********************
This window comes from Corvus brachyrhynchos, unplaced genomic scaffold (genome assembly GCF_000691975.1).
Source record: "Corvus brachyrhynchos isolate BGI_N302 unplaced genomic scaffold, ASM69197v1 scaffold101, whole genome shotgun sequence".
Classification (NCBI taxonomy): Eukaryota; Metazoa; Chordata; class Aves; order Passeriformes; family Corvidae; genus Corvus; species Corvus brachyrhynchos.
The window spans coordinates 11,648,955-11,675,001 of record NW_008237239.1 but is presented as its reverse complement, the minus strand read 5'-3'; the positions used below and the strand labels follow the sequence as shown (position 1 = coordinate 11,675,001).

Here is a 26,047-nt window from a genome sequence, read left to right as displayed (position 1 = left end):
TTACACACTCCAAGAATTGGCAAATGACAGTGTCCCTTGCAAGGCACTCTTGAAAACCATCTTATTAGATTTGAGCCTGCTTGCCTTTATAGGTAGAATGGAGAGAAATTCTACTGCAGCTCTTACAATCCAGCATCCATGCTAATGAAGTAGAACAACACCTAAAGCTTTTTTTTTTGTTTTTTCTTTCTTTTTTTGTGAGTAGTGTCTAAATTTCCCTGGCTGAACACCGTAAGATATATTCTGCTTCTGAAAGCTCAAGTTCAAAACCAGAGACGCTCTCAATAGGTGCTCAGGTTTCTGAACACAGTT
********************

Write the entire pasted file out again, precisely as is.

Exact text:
This window comes from Corvus brachyrhynchos, unplaced genomic scaffold (genome assembly GCF_000691975.1).
Source record: "Corvus brachyrhynchos isolate BGI_N302 unplaced genomic scaffold, ASM69197v1 scaffold101, whole genome shotgun sequence".
Classification (NCBI taxonomy): Eukaryota; Metazoa; Chordata; class Aves; order Passeriformes; family Corvidae; genus Corvus; species Corvus brachyrhynchos.
The window spans coordinates 11,648,955-11,675,001 of record NW_008237239.1 but is presented as its reverse complement, the minus strand read 5'-3'; the positions used below and the strand labels follow the sequence as shown (position 1 = coordinate 11,675,001).

Here is a 26,047-nt window from a genome sequence, read left to right as displayed (position 1 = left end):
TTACACACTCCAAGAATTGGCAAATGACAGTGTCCCTTGCAAGGCACTCTTGAAAACCATCTTATTAGATTTGAGCCTGCTTGCCTTTATAGGTAGAATGGAGAGAAATTCTACTGCAGCTCTTACAATCCAGCATCCATGCTAATGAAGTAGAACAACACCTAAAGCTTTTTTTTTTGTTTTTTCTTTCTTTTTTTGTGAGTAGTGTCTAAATTTCCCTGGCTGAACACCGTAAGATATATTCTGCTTCTGAAAGCTCAAGTTCAAAACCAGAGACGCTCTCAATAGGTGCTCAGGTTTCTGAACACAGTT